Her commanding tone indicates her arrogant confidence in her own abilities. Wealth has corrupted er personality to the point where she presumes that she “can afford justice”. Claire believes that, with enough cash, one can purchase abstract concepts such as justice. Her command adds to the dark tone as well, directing the town to “kill.. Alfred Ill”. Claire’s funds allow her to get away with murder. No repercussions arise due to her request as the townsfolk desire her wealth as well, and will commit killings for it. After her speech, a stage direction calls for a “[d]eathly silence” to fall upon the stage.

The silence itself is “[d]eathly”, further establishing the gloomy and ominous tone. The silence epresents the town’s disbelief at Claire’s proposal. However, the silence also represents the town’s consideration of Claire’s proposal. The people of Gullen have lived in poverty for years, and are easily swayed by the promise of wealth. It is due to this wealth that they would even consider the killing of their own neighbor. Claire’s proposal and the townspeople consideration show that power of money and its use as bribery. Durrenmatt uses characterization and dialogue to show the effects of wealth on other characters surrounding Claire.

II approaches the town officer, hoping for protection against Claire’s death sentence. Ill notices the officer’s changed appearance: “Why do you have a gold tooth…? ” to which the officer replies: “Are you out of your mind.. have to go… I have to hunt [the black panther] down. The whole town has to hunt it down”(49). This scene shows that the corruptive influence of wealth is not only limited to Claire, but spreads to the townspeople as well. The officer has a new “gold tooth”, indicating that he can waste money on trivial objects. The officer still remains in poverty, but acts as if he can buy random items such as a golden tooth.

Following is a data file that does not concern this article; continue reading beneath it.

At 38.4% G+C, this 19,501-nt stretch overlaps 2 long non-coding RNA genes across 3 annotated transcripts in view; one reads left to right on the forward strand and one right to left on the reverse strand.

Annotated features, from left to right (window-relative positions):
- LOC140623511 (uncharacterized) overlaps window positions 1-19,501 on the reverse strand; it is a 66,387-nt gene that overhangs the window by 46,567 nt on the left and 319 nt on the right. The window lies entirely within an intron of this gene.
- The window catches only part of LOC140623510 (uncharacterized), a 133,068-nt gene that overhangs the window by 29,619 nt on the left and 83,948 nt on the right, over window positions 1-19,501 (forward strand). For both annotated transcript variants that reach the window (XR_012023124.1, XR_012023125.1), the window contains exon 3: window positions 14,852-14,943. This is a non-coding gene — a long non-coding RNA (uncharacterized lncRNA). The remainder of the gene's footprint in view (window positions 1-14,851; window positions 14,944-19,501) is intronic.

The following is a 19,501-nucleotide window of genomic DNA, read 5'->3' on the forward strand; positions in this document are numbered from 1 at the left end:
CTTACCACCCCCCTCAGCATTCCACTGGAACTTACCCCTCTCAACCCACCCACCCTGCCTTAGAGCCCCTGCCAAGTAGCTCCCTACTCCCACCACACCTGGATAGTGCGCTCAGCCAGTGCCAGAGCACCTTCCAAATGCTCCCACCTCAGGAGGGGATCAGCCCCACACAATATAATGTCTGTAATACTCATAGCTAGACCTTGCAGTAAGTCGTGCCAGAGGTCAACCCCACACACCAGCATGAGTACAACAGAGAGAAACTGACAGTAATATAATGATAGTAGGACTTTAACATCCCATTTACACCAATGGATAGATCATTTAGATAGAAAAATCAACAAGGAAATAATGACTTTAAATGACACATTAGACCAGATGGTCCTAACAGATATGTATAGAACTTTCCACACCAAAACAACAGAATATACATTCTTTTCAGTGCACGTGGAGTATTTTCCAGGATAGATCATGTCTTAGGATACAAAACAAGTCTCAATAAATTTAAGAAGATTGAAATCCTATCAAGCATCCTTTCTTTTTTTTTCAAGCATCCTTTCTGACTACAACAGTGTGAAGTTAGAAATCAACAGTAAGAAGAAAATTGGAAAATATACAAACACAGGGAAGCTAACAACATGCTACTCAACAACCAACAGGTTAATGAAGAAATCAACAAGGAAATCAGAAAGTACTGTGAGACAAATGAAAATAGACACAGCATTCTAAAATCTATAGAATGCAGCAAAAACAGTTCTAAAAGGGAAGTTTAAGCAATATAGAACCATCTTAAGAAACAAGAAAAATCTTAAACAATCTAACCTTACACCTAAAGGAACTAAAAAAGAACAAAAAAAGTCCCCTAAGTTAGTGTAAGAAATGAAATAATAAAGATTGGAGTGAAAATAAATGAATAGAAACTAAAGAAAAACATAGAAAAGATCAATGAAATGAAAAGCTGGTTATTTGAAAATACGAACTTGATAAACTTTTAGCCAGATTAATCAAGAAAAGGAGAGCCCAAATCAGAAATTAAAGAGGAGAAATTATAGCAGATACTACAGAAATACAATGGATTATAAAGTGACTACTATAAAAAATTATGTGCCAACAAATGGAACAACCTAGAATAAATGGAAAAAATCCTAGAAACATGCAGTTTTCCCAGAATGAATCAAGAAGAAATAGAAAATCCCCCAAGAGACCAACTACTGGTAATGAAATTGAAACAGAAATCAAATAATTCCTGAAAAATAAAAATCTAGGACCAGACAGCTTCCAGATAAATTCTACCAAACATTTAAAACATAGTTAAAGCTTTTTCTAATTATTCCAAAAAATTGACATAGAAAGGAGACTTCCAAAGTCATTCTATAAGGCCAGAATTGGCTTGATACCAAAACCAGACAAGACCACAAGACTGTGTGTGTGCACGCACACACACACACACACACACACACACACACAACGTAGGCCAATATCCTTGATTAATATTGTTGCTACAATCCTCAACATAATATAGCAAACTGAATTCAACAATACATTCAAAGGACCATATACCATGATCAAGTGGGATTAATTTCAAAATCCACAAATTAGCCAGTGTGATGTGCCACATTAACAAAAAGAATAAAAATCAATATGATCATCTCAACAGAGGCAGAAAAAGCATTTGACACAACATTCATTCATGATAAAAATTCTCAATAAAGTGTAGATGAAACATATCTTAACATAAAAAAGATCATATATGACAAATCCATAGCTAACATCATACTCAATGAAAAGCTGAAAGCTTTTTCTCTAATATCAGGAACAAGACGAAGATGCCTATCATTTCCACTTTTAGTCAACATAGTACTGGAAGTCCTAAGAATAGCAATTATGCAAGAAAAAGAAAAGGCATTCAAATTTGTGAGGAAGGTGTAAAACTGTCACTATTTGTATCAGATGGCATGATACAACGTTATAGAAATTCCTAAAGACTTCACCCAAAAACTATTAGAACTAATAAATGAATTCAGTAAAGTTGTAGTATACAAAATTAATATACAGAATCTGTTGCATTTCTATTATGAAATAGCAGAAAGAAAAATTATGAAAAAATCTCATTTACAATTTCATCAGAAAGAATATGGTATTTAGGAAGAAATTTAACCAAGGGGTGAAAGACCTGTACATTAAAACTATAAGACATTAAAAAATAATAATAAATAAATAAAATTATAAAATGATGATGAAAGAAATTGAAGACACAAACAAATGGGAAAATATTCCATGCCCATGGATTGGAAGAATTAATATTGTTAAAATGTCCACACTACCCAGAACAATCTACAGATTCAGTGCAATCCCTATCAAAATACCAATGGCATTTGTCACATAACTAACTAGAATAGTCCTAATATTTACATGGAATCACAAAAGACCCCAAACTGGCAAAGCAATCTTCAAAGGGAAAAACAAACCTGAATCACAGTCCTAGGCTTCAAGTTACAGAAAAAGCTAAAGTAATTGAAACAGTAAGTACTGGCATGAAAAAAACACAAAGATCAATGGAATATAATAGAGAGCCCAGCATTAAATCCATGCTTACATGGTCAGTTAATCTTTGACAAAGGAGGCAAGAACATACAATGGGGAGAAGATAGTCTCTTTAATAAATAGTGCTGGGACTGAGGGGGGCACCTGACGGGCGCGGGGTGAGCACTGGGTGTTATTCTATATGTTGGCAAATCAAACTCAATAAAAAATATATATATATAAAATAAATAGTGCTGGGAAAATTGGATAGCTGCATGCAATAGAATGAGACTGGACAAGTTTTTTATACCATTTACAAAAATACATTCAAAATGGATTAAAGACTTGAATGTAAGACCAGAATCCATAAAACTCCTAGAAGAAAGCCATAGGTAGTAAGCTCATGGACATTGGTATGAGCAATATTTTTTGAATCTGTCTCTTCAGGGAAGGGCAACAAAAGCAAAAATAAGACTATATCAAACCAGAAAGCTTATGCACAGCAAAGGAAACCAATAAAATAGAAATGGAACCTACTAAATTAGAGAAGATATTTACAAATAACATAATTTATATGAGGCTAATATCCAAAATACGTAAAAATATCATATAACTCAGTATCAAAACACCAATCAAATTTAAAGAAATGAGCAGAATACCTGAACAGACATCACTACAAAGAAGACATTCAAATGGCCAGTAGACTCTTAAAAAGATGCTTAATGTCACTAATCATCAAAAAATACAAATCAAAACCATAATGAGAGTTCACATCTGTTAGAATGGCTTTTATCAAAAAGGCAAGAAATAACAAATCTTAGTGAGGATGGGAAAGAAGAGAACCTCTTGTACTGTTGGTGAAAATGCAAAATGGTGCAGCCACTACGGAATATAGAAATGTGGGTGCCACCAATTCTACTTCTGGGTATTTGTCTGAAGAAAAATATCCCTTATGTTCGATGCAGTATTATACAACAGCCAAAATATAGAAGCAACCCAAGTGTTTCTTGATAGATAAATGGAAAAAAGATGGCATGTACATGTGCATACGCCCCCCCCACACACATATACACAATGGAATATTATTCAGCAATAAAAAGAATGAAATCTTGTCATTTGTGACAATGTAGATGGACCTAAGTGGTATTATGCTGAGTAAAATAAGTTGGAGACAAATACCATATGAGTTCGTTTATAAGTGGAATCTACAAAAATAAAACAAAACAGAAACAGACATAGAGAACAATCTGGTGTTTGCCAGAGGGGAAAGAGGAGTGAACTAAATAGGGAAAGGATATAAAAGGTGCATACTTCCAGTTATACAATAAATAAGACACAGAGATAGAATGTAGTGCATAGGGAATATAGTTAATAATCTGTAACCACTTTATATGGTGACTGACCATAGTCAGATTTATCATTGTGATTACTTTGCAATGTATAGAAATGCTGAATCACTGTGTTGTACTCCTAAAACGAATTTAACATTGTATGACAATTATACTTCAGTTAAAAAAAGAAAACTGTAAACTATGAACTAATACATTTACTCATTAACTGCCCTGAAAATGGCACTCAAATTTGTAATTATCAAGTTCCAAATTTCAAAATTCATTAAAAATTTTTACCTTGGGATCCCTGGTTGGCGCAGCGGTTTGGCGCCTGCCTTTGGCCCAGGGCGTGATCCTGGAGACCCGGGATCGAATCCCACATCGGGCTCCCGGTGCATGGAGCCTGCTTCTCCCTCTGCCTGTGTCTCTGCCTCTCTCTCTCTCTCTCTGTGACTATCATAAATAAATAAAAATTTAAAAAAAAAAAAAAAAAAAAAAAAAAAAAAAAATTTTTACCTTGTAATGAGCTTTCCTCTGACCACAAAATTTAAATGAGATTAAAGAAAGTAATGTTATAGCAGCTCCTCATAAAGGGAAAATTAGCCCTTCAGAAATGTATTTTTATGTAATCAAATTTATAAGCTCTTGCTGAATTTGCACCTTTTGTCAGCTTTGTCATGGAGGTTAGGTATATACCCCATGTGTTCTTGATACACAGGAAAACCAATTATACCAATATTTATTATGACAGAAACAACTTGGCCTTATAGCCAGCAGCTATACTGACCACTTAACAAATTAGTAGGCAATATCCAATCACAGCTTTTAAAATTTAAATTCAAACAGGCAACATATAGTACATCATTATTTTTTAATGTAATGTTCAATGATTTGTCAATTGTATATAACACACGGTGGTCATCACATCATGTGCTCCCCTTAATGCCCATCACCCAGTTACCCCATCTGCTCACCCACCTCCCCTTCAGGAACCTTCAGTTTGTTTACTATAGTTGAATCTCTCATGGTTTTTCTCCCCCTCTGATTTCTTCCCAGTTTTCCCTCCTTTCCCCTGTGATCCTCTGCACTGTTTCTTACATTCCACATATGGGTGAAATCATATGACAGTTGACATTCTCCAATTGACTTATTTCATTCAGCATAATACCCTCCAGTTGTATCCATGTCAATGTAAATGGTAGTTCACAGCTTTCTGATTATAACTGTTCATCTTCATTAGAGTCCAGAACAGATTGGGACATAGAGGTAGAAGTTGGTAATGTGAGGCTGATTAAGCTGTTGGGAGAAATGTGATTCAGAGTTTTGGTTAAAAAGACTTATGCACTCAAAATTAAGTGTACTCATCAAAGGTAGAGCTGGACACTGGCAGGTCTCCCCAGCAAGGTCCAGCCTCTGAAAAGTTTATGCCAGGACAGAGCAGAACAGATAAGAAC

Rather than anticipate that he may end up in poverty again, the officer decides to purchase unnecessary items due to his avarice. His actions are due to Claire’s offer of a billion dollars, showing that greed corrupts everyone, including law officers. The officer then leaves as “[t]he whole town has to hunt [the panther] down”. This shows that Claire has taken complete control over the town and can get them to do her bidding. She has control as she hangs the large price of a billion over Ill’s head. Greed drives the townsfolk into threatening II.

II was a respected member of the town, but once Claire offers a illion, the townspeople attitudes change completely. Durrenmatt uses this change in characterization to show the power money has in swaying people. Claire’s dialogue throughout the play suggests that the influence of wealth corrupted her. Towards the end of the play, the teacher confronts Claire on her heinous actions. She dismisses his complaints: “Human kindness… is made for the purses of millionaires. With financial power like mine, you can afford yourself a new world order. The world made a whore of me, now l’ll make a whorehouse of the world” (72). In this scene,

Durrenmatt gives Claire a condescending and snide tone, as if she is above all others. Claire states she no longer needs kindness due to her millionaire status. This shows how little she regards others now that she has gained a large amount of money. For Claire, cash can manipulate and even outright buy kindness. Claire then states that with her wealth, she, “can afford.. a new world order”. Her corruption due to wealth extends to the whole globe. Her affluence makes her believe that she can even change the laws of the world. The phrase “new world order” suggests that Claire intends to revolutionize he world in her image.

The tone in this scene is confident and sure, showing that Claire truly believes that she can change the rules around her with just money. Durrenmatt creation of Claire shows the corruptibility of mankind through greed. A Tragicomedy written by Friedrich Durrenmatt contains themes on the avarice of humankind. He suggests that money can influence other to commit atrocities or turn against each other. Large amounts of wealth can corrupt people due to their intense greed. Using Claire’s characterization, Durrenmatt portrays the corruptive effects of wealth. The Visit: